Saturday, October 23, 2010

Old South Meeting House, Boston

When you walk down
Washington Street in the Downtown Crossing area, you can watch everything from new high rise buildings as well as architecture from the 18th to the 19th century. One of the oldest official buildings in the city is found here. The Old South Meeting House from 1729 played a crucial role during one main event that were to create today's United States of America.

The present building looks like, and was, originally, a church. It was built in 1729, but the history of the congregation goes back as far back as 1669. It was used as a church from 1729 to 1872.

On December 13th 1773 5,000 people met in the Old Meeting House to show their strong opposition to British taxation. This to show they resistance to the Tea Act, passed by the British Parliament in 1773.

Colonists objected to this piece of legislation as they it violated their right to be taxed only by their own elected representatives.

What followed is today known as the Boston Tea Party. A group, partly disguised as American Indians, raided a vessel with a large shipment of tea on Boston harbour, and threw all overboard. This was one of the main event leading up to the war against the colonists that ended up with the Declaration of Independence.

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Friday, October 22, 2010

Non-stop Oslo New York with Scandinavian Airlines from March 2011

Photo: An Airbus 380-300 operated by Scandinavian Airlines, by Magnus Manske
We are experiencing a boom in direct flights between Scandinavian capitals and US destinations. In March 2011, Scandinavian Airlines will be the latest air carrier to start daily non-stop flights between Oslo International Airport and Newark International Airport in New York, and more competitors are waiting to do the same.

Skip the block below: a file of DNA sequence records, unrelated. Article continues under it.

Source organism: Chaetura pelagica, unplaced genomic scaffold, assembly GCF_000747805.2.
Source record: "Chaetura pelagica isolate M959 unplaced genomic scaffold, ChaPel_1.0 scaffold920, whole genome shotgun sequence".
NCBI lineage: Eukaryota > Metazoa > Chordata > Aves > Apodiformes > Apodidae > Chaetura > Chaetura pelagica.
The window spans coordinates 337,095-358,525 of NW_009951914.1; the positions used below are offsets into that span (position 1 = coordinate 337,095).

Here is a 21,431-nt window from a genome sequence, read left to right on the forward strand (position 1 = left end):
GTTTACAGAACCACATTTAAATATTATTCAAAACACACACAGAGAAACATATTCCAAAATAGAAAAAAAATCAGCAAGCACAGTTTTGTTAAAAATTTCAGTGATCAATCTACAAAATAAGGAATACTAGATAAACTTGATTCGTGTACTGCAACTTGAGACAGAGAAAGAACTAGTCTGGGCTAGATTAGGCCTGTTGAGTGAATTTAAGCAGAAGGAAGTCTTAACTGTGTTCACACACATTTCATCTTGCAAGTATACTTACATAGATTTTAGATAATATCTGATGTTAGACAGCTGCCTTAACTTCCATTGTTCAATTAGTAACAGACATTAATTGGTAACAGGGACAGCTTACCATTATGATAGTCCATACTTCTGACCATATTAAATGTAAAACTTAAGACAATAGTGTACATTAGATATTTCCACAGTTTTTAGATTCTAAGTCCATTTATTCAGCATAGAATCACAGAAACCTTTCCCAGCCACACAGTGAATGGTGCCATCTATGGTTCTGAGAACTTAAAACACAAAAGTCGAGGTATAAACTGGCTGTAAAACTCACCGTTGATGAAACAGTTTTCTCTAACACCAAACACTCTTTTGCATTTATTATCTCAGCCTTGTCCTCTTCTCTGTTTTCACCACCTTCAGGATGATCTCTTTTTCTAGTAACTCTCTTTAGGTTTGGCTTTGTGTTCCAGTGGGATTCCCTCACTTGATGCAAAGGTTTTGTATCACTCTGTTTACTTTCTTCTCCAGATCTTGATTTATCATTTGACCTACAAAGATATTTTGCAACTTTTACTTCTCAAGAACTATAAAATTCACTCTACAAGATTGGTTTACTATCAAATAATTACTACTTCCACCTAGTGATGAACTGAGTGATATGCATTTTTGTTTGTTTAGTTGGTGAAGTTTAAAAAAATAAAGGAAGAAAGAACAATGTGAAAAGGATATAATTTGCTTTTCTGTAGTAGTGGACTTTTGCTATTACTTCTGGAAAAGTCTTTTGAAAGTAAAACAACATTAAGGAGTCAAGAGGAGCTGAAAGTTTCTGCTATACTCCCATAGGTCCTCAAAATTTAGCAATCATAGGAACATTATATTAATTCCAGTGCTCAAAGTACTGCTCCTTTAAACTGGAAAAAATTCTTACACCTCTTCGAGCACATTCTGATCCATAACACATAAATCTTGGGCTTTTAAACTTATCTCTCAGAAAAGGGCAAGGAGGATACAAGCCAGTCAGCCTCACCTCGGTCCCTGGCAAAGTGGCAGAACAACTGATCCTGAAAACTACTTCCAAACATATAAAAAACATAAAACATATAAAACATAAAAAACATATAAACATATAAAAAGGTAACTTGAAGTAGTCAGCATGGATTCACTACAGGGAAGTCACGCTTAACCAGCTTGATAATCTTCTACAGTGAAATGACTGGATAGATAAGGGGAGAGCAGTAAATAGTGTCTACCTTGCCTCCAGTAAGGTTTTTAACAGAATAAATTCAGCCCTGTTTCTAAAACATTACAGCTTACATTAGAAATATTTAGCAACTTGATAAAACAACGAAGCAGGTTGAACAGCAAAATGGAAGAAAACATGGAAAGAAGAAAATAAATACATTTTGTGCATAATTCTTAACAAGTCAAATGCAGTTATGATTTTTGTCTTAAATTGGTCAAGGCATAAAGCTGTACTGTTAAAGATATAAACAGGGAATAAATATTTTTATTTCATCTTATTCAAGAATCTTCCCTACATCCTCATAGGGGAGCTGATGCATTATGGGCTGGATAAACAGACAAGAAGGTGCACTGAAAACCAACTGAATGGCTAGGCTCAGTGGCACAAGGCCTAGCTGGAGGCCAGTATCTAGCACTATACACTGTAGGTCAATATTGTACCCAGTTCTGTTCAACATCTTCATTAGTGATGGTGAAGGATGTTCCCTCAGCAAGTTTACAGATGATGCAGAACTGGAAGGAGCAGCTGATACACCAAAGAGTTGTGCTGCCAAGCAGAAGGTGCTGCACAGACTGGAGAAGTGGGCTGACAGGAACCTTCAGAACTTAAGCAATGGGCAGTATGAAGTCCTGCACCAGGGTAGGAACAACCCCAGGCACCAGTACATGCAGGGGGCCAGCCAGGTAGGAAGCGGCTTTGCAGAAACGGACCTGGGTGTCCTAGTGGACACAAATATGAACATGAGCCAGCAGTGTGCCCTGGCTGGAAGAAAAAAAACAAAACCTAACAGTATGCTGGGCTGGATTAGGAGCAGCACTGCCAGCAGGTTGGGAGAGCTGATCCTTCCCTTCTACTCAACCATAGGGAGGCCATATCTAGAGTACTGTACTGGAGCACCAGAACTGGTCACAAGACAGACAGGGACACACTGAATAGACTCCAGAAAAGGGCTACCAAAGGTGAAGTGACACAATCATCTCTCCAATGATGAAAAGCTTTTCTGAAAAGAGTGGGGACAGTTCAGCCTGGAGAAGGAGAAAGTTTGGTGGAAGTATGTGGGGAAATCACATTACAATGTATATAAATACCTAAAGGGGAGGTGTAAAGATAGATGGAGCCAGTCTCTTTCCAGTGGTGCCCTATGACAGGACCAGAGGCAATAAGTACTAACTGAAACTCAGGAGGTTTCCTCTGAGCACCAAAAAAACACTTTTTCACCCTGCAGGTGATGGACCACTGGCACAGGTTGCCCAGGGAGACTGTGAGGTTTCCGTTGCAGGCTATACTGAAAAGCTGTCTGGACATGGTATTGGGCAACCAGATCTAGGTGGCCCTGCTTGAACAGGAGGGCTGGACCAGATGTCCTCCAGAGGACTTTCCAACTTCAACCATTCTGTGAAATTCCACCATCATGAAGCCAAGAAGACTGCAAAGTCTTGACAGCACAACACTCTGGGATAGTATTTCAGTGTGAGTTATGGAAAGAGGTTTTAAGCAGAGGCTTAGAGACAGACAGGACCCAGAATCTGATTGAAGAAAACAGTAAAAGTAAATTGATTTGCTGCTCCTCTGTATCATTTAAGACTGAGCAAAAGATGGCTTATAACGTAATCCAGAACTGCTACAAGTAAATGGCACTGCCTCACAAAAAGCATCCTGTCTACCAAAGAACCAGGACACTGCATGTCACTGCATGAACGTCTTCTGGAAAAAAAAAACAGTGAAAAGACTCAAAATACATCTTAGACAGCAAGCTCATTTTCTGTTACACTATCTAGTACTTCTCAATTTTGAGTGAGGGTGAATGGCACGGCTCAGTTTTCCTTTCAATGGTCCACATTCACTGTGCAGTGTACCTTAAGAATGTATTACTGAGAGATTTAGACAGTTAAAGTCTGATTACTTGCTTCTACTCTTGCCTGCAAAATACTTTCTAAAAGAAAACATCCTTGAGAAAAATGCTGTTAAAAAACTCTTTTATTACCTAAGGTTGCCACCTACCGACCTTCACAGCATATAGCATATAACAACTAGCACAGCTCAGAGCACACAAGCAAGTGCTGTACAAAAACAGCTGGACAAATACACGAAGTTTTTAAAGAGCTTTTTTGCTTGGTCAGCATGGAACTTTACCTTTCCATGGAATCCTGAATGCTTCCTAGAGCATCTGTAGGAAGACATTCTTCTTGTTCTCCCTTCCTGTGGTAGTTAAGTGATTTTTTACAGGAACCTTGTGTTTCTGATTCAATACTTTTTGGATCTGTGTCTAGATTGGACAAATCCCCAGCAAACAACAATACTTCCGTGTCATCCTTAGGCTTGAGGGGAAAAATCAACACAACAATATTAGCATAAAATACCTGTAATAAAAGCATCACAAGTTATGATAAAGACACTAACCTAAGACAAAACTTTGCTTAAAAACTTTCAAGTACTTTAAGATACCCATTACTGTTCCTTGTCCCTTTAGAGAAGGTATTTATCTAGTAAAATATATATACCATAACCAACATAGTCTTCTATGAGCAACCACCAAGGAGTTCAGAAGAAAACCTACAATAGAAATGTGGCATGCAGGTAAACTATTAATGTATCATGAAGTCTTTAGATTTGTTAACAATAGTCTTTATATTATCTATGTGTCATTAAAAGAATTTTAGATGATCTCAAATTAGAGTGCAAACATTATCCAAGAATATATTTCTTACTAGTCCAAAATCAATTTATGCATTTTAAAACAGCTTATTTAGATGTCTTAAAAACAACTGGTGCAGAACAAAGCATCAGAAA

This is certainly good news for us that wants to trade our everyday life with a stroll along Fifth Avenue. Coming summer 176 flights will fly each week between the US and the five Scandinavian capitals.

Oslo International Airport has flights to the Big Apple all year operated by Continental Airlines, and US Airways operate flights to Philadelphia from late spring to early fall. These flights have been highly lucrative for the two air carriers, and other airlines are waiting to catch travelers eager to cross the herring pond.

Scandinavian will use their Airbus A330-300 on their flights, a much larger plane than the ones used by Continental, taking 257 passengers.

Scandinavian is not the only air carrier that is planning direct flights from Norway to the US. Norwegian Air Shuttle has announced that they will start flights during 2011. The small Norwegian-Swedish Feel Air is also in line. This competition will mean lower prices, at least in the short run. If the airlines are trying to catch the same number of passenger, that is. Then one or several will lose out in the long run.

But if the lower prices tempt more travelers, the new competition will be a win-win for all air carriers. As long as the value of the USD is low compared to the Euro and other European currency, Norwegian travelers will find the US as affordable as destination as many European countries.

I am crossing the Atlantic regularly, and I welcome the completion from Scandinavian Airlines. Having only one carrier offering non-stop flights on these crossing means fewer deals for travelers. Four airlines means more choice and better deals, and what could be better than that?